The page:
Administrative Skills

To keep up with an ever-changing workplace, administrative professionals are given a wide range of responsibilities. These office professionals may specialize in a number of fields, from legal, medical, and education professions to government or technological fields. Administrative skills will vary among different industries as well as different geographical locations.

While its not always required, many administrative professionals are certified or hold degrees in business, administration, office systems technology, or related programs. All of these positions will generally require at least a high school diploma upon entry. In addition, it is often helpful to have experience or education within a particular field. For instance, those working in a legal setting might find it beneficial to have administrative skills related to paralegal studies.

Office professionals in technological industries may find it useful to possess additional math, science, or computer skills. Most government jobs will generally require the completion of a civil service exam as well. Continuing education, workshops, and professional organizations are other excellent ways to acquire further knowledge and administrative skills.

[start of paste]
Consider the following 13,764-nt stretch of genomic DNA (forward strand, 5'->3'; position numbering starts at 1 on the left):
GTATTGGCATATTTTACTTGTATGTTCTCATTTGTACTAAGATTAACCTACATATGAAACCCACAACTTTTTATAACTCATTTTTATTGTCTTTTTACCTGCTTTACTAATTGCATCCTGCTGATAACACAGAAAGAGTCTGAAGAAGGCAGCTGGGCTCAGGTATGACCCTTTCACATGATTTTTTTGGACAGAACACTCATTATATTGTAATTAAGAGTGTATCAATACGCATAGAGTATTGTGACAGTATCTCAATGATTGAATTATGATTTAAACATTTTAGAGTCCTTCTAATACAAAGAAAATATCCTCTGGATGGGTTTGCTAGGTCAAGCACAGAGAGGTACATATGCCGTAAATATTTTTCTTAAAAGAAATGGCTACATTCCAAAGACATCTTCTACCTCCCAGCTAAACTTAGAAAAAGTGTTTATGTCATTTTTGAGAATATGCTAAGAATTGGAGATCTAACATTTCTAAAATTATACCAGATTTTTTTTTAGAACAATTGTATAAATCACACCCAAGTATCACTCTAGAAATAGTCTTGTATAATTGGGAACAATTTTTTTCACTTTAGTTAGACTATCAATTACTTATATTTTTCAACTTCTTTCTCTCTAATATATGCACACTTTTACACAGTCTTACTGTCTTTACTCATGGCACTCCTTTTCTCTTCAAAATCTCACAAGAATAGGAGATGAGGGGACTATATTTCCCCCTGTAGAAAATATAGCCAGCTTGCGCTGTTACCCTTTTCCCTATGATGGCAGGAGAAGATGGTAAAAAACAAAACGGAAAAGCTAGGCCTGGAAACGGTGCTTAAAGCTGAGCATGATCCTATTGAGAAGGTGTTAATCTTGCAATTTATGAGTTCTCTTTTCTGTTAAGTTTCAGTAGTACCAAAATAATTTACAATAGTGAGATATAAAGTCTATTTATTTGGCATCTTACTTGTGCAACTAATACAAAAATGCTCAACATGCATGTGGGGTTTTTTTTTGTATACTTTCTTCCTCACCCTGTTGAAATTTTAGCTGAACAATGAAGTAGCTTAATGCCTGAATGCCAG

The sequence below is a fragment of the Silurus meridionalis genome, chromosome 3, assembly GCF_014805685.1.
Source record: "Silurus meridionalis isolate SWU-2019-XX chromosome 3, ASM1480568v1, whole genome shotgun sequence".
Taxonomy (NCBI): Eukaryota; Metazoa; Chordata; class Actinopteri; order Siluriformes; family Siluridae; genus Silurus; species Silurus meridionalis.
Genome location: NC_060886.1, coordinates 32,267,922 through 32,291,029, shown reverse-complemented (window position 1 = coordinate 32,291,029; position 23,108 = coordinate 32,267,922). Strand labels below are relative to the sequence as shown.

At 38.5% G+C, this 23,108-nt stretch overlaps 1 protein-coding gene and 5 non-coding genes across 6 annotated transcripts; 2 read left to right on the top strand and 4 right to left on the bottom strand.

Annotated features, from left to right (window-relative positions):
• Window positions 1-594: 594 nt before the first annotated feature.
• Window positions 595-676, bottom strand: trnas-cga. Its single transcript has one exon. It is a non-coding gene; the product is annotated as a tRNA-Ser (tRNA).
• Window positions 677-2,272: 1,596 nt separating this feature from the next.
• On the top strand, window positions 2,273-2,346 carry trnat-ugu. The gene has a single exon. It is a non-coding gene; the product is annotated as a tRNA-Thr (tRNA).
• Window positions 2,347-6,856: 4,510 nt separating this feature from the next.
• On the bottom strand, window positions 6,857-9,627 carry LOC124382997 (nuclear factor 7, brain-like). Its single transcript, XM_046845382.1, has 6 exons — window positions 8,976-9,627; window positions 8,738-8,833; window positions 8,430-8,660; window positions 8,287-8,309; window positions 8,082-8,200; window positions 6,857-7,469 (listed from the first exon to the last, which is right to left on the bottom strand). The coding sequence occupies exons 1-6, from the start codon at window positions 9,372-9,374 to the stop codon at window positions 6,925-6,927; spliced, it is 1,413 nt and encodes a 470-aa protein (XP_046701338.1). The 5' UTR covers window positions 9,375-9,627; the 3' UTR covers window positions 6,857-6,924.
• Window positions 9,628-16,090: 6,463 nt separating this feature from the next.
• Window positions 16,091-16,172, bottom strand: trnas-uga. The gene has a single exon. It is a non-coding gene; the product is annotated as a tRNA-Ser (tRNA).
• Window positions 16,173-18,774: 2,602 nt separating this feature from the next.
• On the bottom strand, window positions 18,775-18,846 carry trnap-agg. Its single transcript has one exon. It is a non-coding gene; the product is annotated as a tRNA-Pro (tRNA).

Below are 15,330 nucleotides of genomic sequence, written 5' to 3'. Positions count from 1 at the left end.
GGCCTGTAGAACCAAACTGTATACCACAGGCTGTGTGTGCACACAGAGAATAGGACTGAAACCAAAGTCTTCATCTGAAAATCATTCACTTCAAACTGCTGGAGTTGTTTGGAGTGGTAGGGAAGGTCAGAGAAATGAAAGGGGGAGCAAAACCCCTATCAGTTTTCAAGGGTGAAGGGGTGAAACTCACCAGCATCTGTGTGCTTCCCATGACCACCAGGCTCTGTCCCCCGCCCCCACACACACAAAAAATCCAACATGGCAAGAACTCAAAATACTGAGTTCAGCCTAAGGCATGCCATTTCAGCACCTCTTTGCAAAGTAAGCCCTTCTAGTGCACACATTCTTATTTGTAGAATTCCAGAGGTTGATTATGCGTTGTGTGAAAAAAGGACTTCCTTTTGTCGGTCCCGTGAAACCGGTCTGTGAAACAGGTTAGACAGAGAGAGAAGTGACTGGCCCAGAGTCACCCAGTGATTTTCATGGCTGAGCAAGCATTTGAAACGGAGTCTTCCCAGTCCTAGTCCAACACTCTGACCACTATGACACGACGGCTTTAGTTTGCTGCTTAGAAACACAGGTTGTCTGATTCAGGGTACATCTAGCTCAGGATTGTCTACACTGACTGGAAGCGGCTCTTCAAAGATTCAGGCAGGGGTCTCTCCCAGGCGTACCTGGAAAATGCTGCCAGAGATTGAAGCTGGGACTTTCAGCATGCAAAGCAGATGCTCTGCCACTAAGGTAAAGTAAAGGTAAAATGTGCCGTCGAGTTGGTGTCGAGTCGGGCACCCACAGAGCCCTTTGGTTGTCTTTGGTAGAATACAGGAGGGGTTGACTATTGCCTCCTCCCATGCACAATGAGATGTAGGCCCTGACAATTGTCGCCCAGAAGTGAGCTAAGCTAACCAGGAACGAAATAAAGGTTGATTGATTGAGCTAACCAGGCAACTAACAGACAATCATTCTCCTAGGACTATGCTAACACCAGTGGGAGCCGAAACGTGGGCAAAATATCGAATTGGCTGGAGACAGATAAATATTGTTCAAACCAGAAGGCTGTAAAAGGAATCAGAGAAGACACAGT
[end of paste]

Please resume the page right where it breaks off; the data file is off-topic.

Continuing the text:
Businesses cannot survive without business support and administrative services. These jobs form the practical foundation of a company and are necessary for the everyday functions of a business. Students pursuing business educations often choose to study business support and administrative services because it offers not only a variety of career options, but it will always be a necessary part of business. Possible career paths include: administrative assistants or secretaries, executive assistance or secretaries, or general clerical workers in an office setting.

Although their duties may vary from field to field and place to place, most office professionals will still share a similar set of abilities. One of these includes having strong organization skills. Administrative professionals must have the ability to multitask and make use of time management skills. Administrative workers are known to juggle numerous tasks and clients in addition to meeting deadlines. These professionals must not only provide general office procedures but also support staff; perform scheduling; handle purchases; train others; and interact with clients, vendors, and the general public.

In addition, office workers’ administrative skills must include exceptional communication, both written and oral. Not only are they responsible for the prompt, efficient handling of all calls, they must also regularly check voicemail and email messages, forwarding them to the appropriate parties. Strong writing, researching, and grammar skills are also important for the proper handling of written correspondence in and out of the office. Administrative professionals are essentially the lifeline of the office.